Momentum is not only a physical principle; it is a psychological phenomenon. Students learn how the "Big Mo" of the bandwagon effect contributes to the development of fads and manias, and how modern technology and mass media accelerate and intensify the effect. Students develop media literacy and critical thinking skills to analyze trends and determine the extent to which their decisions may be influenced by those who manipulate a few opinion leaders. Note: The literacy activities for the Mechanics unit are based on physical themes that have broad application to our experience in the world concepts of rhythm, balance, spin, gravity, levity, inertia, momentum, friction, stress and tension.
In this unit designed for an integrated middle school science classroom, students investigate why athletes ice injuries. This leads students to wonder why actual bags of ice are used instead of the instant ice packs found in first aid kits. Students then investigate the chemical reaction occurring within an instant ice pack and work to develop a better design.
Anchoring Phenomenon: First aid care for musculoskeletal injuries using bags of ice instead of instant ice packs containing an endothermic chemical reaction.
NGSS PEs Addressed: MS-PS1-1; MS-PS1-2; MS-PS1-5; MS-PS1-6; MS-PS3-3; MS-LS1-8; MS-ETS1-1
Cover Image Source: https://www.stack.com/a/cryotherapy
This Wakelet is a collection of links to free online resources that address all areas of teaching the Next Generation Science Standards (NGSS). The resources are grouped together in smaller, topic-based collections. A range of resources are provided for K-12, and additional links will be continually added to the collection.
- Environmental Studies
- Elementary Education
- Reading Informational Text
- Life Science
- Physical Science
- Atmospheric Science
- Physical Geography
- Material Type:
- Data Set
- Unit of Study
- Kimberley Astle
- Date Added:
The Next Generation Science Standards (NGSS)* call for students to use the practices, concepts and content of science and engineering to understand phenomena and solve problems that are relevant to their lives. Starting from a student’s own experiences and community makes the science meaningful and increases engagement while helping students understand how global issues like climate change are present and addressable in their lives. In this series we examine how you can use the new science standards and your community to understand and address real world environmental problems and explore together how to integrate NGSS into your district’s classroom science units.How does engineering relate to solving problems in your community? Learn how IslandWood is using the engineering design process to help students investigate local stormwater problems, seek stakeholder input, and develop solutions. Explore what is involved in putting student ideas into action including possible real-world constraints, practical small-scale solutions potential partners, and mini-grant options. We’ll work together to figure out a plan for the topics and students you teach.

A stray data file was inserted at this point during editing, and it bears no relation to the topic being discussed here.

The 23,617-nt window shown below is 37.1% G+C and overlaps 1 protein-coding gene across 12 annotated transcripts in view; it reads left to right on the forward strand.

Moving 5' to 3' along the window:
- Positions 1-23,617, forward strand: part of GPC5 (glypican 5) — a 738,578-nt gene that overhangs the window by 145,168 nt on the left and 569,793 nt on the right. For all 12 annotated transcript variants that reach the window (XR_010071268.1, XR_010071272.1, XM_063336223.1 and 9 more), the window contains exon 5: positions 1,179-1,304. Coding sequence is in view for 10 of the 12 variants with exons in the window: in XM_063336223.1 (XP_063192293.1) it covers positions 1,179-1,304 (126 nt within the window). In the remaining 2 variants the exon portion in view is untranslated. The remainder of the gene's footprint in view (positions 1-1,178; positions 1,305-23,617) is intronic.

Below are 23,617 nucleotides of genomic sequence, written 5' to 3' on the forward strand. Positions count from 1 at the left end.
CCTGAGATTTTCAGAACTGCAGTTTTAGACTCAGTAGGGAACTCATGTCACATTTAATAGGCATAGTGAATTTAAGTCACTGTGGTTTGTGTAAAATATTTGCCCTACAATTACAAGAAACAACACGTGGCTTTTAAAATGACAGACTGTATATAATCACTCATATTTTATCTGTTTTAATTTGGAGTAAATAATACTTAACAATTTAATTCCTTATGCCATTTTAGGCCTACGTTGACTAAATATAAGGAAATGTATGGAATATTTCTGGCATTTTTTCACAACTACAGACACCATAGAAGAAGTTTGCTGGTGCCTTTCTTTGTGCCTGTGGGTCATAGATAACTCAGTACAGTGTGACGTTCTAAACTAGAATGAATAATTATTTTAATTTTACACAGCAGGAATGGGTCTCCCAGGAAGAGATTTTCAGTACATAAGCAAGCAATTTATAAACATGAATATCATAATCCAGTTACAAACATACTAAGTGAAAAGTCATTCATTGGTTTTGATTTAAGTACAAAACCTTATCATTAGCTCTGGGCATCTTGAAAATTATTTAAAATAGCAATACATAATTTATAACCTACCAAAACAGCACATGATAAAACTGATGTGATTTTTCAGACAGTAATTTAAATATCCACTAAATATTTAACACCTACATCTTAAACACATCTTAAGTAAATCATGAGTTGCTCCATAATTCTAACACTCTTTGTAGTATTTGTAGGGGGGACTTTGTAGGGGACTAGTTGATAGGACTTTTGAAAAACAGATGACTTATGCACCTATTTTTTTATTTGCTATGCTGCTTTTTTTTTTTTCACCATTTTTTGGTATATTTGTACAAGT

The Next Generation Science Standards (NGSS)* call for students to use the practices, concepts and content of science and engineering to understand phenomena and solve problems that are relevant to their lives. Starting from a student’s own experiences and community makes the science meaningful and increases engagement while helping students understand how global issues like climate change are present and addressable in their lives. In this series (NGSS in Action: Science and Engineering in your Schoolyard) we examine how you can use the new science standards and your community to understand and address real world environmental problems and explore together how to integrate NGSS into your district’s classroom science units.Workshop 1: Science in Action Description: "Venture outside the walls of the classroom to find local environmental phenomena that can anchor your classroom science unit. Explore with us the big picture of Next Generation Science Standards’ “three dimensional” science learning and then get hands on with the Science and Engineering Practices as you use them to build an understanding of an example phenomenon in our 'schoolyard.' You’ll leave this workshop with ideas and examples you can use in your own classroom science curriculum."
To support K-5 teachers during this challenging time in education, we have bundled the NGSS standards for each grade into a few topic units with an anchoring phenomenon and guiding questions along with a variety of instructional resources for every grade-level standard. Knowing teachers are remote, face-to-face and hybrid, you will find both print and digital resources to choose from in the form of videos, interactives, lesson sketches, full lesson plans, and full units. All listed resources are free online. Please email email@example.com at OSPI with feedback and questions.
An adaptable exploratory and reflective activity that works with all ages and uses the Next Generation Science Standards (NGSS*), Asking Question and Defining Problems Practice and one of several possible Crosscutting Concepts to explore students’ awareness, prior knowledge and cultural experiences related to a phenomenon or Disciplinary Core Idea .